A spray gun is a simple tool that can help around when you need to finish or paint any surface. Depending on the model, it can tackle surfaces like big walls, to even delicate tasks such as giving the finishing touches on a piece of furniture. Despite all the utility you get out of this device, it is quite easy to use, and anyone can learn it.
But before you take a gun and start spraying paint everywhere, there are some minimal prepping that you need to do. If you want the final result to be stellar, you need to spend some time preparing the paint and the gun. Additionally, you want to have a clear idea of how the device works.
No matter which type of spray gun you are using, there will be some controls that are universal. Learning to use those simple functions will give you a decent idea of how this unit works as a whole. In this article, we will take a look at how to set up a spray gun so that when you get to work, you end up with excellent results.
Overview of The Basic Controls of a Spray Gun
Typically, a spray gun features three controls to fine-tune its performance. You need to adjust these controls depending on the type of task you are willing to tackle. In the following section, we will walk you through the controls to give you a better understanding of what they do.
Fluid Control Knob
This part of the spray gun adjusts the amount of paint fluid that you allow through the unit with each trigger pull. By setting the knob all the way up, the paint will flow without interruption. When you are painting larger surfaces, this setting is usually left best at maximum.
However, for more precise tasks, you should set the level of the knob somewhere on the low side and check it out on the test board. Especially when you are painting furniture, you need accuracy and precision, and that can be achieved by setting the knob at a moderate value.
Usually located on the side of the spray gun, this knob allows you to control the movement of the fan to distribute air through the air cap. The atomization of paint is dependent on the flow of air through your device and also helps you disperse the paint through the nozzle.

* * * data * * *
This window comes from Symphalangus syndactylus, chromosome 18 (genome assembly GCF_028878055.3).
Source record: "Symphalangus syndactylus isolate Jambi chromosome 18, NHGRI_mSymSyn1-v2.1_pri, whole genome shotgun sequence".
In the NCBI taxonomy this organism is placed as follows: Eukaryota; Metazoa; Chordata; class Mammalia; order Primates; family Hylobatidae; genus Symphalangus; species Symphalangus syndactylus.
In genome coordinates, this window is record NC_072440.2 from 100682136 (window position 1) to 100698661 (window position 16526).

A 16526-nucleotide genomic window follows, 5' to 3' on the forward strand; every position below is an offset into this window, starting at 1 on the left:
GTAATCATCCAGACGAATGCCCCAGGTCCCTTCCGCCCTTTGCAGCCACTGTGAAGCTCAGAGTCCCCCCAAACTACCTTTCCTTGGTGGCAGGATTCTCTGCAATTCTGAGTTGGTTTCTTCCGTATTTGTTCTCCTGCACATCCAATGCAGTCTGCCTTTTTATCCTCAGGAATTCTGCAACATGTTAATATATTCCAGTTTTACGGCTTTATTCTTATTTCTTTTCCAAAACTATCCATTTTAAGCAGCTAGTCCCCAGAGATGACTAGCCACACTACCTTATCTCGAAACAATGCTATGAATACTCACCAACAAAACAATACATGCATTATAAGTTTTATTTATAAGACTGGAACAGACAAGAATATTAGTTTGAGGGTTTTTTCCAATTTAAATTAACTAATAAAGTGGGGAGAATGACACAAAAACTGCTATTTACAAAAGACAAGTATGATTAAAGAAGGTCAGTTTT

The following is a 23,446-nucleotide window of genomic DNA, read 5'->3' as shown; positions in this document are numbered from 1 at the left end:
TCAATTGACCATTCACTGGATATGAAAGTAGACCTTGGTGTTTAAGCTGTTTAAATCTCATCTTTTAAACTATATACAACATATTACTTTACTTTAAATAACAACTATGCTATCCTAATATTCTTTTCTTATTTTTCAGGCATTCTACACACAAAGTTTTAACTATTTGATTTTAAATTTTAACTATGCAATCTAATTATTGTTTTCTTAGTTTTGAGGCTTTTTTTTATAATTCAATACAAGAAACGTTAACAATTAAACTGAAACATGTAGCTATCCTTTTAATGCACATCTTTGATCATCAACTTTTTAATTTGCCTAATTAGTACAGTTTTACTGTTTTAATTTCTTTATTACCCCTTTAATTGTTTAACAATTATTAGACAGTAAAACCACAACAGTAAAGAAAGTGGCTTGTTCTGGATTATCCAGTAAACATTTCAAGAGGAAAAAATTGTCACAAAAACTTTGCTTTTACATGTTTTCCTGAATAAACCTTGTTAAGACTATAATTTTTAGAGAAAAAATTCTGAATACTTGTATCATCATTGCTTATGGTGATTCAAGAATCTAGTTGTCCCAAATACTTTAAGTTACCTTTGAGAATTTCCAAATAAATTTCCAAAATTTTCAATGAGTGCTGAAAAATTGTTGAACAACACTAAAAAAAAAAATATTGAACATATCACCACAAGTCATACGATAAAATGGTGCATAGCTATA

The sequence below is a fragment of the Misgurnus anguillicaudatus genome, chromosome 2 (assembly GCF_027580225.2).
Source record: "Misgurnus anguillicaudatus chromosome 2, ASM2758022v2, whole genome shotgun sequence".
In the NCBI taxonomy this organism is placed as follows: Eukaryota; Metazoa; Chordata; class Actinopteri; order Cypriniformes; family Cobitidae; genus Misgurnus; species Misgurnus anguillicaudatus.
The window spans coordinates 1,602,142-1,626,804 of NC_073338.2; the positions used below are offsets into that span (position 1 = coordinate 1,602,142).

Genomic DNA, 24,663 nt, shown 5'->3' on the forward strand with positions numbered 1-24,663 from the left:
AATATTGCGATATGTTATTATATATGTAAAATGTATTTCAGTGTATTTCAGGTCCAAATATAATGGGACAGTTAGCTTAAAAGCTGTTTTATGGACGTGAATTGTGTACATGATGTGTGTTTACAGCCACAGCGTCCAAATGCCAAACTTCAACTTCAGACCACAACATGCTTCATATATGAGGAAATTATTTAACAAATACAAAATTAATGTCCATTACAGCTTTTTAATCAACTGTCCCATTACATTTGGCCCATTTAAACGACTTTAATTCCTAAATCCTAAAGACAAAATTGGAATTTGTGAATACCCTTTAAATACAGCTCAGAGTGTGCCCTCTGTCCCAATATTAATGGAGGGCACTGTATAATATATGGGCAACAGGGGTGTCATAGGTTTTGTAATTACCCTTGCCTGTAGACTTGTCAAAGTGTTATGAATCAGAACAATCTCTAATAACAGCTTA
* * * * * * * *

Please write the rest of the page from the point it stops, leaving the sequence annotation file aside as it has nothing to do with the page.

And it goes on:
The main job of this knob is to set the spread pattern of your spray gun. By setting the knob at full, you get what is called a flat pattern. On the other hand, if you turn down the dial, you will restrict the air passage and change the mode of spray. When it is fully closed, you get the round spray pattern.
Air Adjustment Valve
This option is not available in every spray gun. But if your unit comes with this setting, it allows you to control the air volume and pressure delivery to the air cap. By changing up these options, you can make small adjustments to the air pressure to finalize the spread pattern.
However, it is best not to mess around too much with this option as the concept is difficult to grasp for a beginner. So, you should consult the instruction manual and keep it at the optimal setting. In most cases, this setting is kept at max so that no pressure is lost in the spray gun.
Setting Up Your Spray Gun
Now that you know all the controls, it is time to set up your spray gun. Due to differences in temperature and other climate conditions, you need to set it up every time you are planning to use it. Make sure to use a test board to see if you have the desirable spray effect from your device before proceeding with your work.
- First, you should start with both the fluid and fan control set to max. It would allow the full delivery of fluid, ensuring that the amount of fluid and air are in the correct ratio according to your device.
- Additionally, the pressure and volume of air supplied to the gun should also be sufficient as per the instruction manual.
- After that, you can connect the air supply with the gun and pour the fluid inside.
- Make sure you are using the correct size nozzle for the task. If you are working with furniture, using a big nozzle would be asking for trouble.